High Court dismisses State’s application in vagabond case

The High Court in Blantyre yesterday dismissed an application by the State to discontinue a case in which a street vendor is challenging the constitutionality of rogue and vagabond offence.

The State made the application on September 1 2016  in its preliminary objections in a case where plastic bag seller Mayeso Gwanda is challenging Section 184 (1) (c) of the Penal Code.

Mambulasa (L) exchanging notes with Gwanda outside the court
Mambulasa (L) exchanging notes with Gwanda outside the court

Reads the section: “Every person in or upon or near any premises or in any road or highway or any place adjacent thereto or in any public place at such time and under such circumstances as to lead to the conclusion that such person is there for an illegal or disorderly purpose, is deemed a rogue and vagabond.”

However, a three-member bench comprising High Court judges Zione Ntaba, Michael Mtambo and Slyvester Kalembera ruled that hearing of the matter should continue because under the Courts Act, an individual could bring an action to the High Court the way Gwanda brought it, that is through a referral from a subordinate court.

After the State’s application was dismissed, the court continued hearing submissions from Gwanda’s lawyer Mandala Mambulasa, amicus curiae —friends of the court—who include Legal Aid Bureau (LAB), Malawi Law Society (MLS), Paralegal Advisory Service Institute (Pasi) and the Centre for Human Rights Education, Advice and Assistance (Chreaa) as well as submission from the State being represented by the Attorney General and the Director of Public Prosecutions (DPP).

Making his submission, Mambulasa argued that Section 184 (1) (c) of the Penal Code does not only violate the right to freedom and security of a person, but also the right to dignity. He also argued that violations of those rights do not pass the test which is set in the Constitution under Section 44 (2). As such, it should be declared unconstitutional and invalid.

“Any arrest by police when you have done no wrong violates your right to dignity. The law that permits police to arrest a person just walking in the street cannot be described as reasonable in an open and democratic State such as ours,” he said.

Lawyer for Chreaa, Violet Jumbe, argued that the section on rogue and vagabond is too broad and vague, as such, it results in arbitrary reinforcement of the law by police.

On the other hand, LAB lawyer Trouble Kalua, who underlined that the case is an opportunity for the court to break a record and deal with rogue and vagabond once and for all, argued that it is high time Section 184 (1) (c) is thrown to the waste bin where it belongs.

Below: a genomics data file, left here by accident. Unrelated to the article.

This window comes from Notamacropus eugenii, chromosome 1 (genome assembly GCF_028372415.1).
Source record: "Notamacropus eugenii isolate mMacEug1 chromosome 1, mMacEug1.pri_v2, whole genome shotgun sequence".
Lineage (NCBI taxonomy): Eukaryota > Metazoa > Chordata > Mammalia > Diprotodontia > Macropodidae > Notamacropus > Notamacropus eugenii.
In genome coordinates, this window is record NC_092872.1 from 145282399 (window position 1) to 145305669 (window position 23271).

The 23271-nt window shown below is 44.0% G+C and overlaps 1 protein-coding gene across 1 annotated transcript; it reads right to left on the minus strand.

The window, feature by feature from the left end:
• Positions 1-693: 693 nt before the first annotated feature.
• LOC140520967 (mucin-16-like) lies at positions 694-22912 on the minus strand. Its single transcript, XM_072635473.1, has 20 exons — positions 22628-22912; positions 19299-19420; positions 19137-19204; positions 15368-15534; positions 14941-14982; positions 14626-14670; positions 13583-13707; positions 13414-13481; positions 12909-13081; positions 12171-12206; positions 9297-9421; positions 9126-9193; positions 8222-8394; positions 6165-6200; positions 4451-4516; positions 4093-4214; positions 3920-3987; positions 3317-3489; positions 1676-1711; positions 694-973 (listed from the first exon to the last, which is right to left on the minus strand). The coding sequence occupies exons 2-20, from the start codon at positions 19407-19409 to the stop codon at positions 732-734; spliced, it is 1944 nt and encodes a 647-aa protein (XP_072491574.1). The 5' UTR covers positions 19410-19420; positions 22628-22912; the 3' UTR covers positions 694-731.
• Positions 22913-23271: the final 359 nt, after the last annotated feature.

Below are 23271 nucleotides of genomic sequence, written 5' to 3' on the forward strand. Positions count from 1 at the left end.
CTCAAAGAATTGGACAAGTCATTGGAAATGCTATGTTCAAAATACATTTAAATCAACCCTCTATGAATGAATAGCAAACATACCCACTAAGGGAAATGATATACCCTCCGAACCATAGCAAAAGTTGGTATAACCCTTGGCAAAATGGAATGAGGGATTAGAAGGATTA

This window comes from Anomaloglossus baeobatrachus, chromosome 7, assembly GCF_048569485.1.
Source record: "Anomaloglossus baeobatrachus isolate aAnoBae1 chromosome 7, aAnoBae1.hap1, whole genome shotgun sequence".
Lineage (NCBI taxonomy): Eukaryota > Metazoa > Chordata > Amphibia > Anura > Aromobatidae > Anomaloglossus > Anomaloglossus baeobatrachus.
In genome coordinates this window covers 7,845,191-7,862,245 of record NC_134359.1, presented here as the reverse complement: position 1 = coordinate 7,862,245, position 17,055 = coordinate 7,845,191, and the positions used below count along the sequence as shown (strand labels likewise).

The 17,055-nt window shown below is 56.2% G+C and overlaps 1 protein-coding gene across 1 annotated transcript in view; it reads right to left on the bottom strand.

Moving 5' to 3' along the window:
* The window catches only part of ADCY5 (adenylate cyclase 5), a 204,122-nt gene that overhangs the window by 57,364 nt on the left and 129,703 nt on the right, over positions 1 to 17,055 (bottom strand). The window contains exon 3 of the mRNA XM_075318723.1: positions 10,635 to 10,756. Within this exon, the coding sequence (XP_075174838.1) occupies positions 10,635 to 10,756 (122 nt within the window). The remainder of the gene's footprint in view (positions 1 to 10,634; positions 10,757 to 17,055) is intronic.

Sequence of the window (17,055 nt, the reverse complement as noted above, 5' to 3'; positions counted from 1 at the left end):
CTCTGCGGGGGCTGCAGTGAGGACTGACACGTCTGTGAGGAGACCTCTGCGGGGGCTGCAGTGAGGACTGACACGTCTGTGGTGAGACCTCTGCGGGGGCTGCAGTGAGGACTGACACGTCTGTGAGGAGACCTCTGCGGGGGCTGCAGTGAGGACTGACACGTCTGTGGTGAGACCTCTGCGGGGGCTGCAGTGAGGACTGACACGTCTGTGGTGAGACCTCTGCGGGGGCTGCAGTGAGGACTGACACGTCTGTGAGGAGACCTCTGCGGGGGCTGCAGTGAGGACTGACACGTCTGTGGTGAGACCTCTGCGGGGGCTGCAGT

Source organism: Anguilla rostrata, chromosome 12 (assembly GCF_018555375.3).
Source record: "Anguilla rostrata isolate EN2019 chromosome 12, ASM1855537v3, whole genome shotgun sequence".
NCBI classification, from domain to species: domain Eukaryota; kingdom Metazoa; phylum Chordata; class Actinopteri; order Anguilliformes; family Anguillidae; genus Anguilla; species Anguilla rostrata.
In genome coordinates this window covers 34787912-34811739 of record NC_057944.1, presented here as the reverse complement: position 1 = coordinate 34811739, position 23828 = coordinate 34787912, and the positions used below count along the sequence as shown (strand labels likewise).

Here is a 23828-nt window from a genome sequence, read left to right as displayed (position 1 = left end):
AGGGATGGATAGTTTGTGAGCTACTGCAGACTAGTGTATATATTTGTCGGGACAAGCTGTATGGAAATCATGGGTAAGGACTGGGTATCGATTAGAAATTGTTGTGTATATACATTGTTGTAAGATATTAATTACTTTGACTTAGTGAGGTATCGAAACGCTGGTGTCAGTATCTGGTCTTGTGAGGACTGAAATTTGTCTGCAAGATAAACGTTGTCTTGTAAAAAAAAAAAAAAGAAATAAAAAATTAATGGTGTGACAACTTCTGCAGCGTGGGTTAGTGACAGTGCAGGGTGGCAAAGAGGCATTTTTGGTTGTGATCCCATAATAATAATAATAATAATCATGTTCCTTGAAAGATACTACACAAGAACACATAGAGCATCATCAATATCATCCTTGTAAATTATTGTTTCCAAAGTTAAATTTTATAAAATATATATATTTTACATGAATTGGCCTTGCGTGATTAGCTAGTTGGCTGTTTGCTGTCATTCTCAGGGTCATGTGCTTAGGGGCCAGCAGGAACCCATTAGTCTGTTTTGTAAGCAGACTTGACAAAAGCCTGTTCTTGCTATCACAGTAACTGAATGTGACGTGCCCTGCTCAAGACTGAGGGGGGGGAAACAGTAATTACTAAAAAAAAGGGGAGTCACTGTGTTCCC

Representing MLS, lawyer Lusungu Gondwe said the offence under the provisions of Section 184 (1) (c) is not in tandem with human rights

In his submission, Pasi lawyer Fostino Maere wondered if there is any valid reason to maintain the law in the country’s Constitution.

He said: “We just adopted this law from England; we never had any debate in our Parliament. This is the only time that has risen to elaborate the law since the passing of our own Constitution and if we look at England, they no longer maintained the law as we have done here.”

Making her contribution, senior State advocate Apoche Itimu said the State cannot dispute that there have been challenges in the way arresting officers and courts implement Section 184 (1) (c) of the Penal Code, but since it is a crime prevention tool, removing it from the statutes would be doing a disservice to the society.

“It is unfortunate that the implementers target poor people and women in sex business, among others.

“Considering that implementation of the law is one that has been highly faulted, the section should not be invalidated or rendered unconstitutional, but perhaps the State being aware of the problems, should look at avenues to address them,” she said.

Hearing will continue at a date to be announced later.

Gwanda, a resident of Chilomoni, was arrested in March 2015 near a bus stop at Chichiri while walking along the Masauko Chipembere Highway to Limbe.

With plastic bags in hands, he was stopped by police and asked where he was going. Not convinced by his response, the officers took him to Soche Police Station. Later, he was taken to court and was charged with rogue and vagabond.

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    I defended a friend of mine in Domasi, Zomba who was arrested by the police for walking
    around his village at night under the dubious and stupid law. He spent three days in the cooler and was tortured. The Malawi police in rural areas have abused this law by harassing poor villagers. Women have been arrested and molested in police cells. I am proud to state that we successfully sued and
    they never messed again with my friend’s village. I hope Malawi can get rid of this law for the sake of our democracy and the dignity of our fellow poor Malawi who have suffered under this law.

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